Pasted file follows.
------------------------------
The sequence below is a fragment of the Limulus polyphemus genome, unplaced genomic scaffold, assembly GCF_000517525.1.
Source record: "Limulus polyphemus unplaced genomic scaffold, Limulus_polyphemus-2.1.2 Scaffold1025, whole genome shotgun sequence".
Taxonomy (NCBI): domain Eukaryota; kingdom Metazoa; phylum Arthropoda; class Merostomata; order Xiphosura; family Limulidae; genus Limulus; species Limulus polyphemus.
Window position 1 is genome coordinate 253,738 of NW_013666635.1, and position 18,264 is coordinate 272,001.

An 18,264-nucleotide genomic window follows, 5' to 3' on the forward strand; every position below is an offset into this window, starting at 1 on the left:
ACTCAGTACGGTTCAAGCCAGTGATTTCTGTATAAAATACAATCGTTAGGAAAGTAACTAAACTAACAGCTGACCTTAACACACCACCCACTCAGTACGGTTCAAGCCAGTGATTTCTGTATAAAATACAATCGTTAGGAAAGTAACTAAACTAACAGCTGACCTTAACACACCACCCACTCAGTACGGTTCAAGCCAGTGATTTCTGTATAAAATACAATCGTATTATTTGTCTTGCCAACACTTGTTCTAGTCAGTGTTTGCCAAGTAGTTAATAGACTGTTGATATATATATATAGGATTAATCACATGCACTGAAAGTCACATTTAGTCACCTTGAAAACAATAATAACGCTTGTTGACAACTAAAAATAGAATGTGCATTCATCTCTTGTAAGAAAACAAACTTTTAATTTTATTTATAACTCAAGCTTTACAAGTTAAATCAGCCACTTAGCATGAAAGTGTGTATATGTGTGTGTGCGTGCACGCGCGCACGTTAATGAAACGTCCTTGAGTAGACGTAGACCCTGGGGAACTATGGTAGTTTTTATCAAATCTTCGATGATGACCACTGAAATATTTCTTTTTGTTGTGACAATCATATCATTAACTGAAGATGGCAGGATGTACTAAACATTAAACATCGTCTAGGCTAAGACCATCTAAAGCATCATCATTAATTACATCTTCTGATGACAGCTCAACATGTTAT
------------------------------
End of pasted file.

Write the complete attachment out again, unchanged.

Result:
The sequence below is a fragment of the Limulus polyphemus genome, unplaced genomic scaffold, assembly GCF_000517525.1.
Source record: "Limulus polyphemus unplaced genomic scaffold, Limulus_polyphemus-2.1.2 Scaffold1025, whole genome shotgun sequence".
Taxonomy (NCBI): domain Eukaryota; kingdom Metazoa; phylum Arthropoda; class Merostomata; order Xiphosura; family Limulidae; genus Limulus; species Limulus polyphemus.
Window position 1 is genome coordinate 253,738 of NW_013666635.1, and position 18,264 is coordinate 272,001.

An 18,264-nucleotide genomic window follows, 5' to 3' on the forward strand; every position below is an offset into this window, starting at 1 on the left:
ACTCAGTACGGTTCAAGCCAGTGATTTCTGTATAAAATACAATCGTTAGGAAAGTAACTAAACTAACAGCTGACCTTAACACACCACCCACTCAGTACGGTTCAAGCCAGTGATTTCTGTATAAAATACAATCGTTAGGAAAGTAACTAAACTAACAGCTGACCTTAACACACCACCCACTCAGTACGGTTCAAGCCAGTGATTTCTGTATAAAATACAATCGTATTATTTGTCTTGCCAACACTTGTTCTAGTCAGTGTTTGCCAAGTAGTTAATAGACTGTTGATATATATATATAGGATTAATCACATGCACTGAAAGTCACATTTAGTCACCTTGAAAACAATAATAACGCTTGTTGACAACTAAAAATAGAATGTGCATTCATCTCTTGTAAGAAAACAAACTTTTAATTTTATTTATAACTCAAGCTTTACAAGTTAAATCAGCCACTTAGCATGAAAGTGTGTATATGTGTGTGTGCGTGCACGCGCGCACGTTAATGAAACGTCCTTGAGTAGACGTAGACCCTGGGGAACTATGGTAGTTTTTATCAAATCTTCGATGATGACCACTGAAATATTTCTTTTTGTTGTGACAATCATATCATTAACTGAAGATGGCAGGATGTACTAAACATTAAACATCGTCTAGGCTAAGACCATCTAAAGCATCATCATTAATTACATCTTCTGATGACAGCTCAACATGTTAT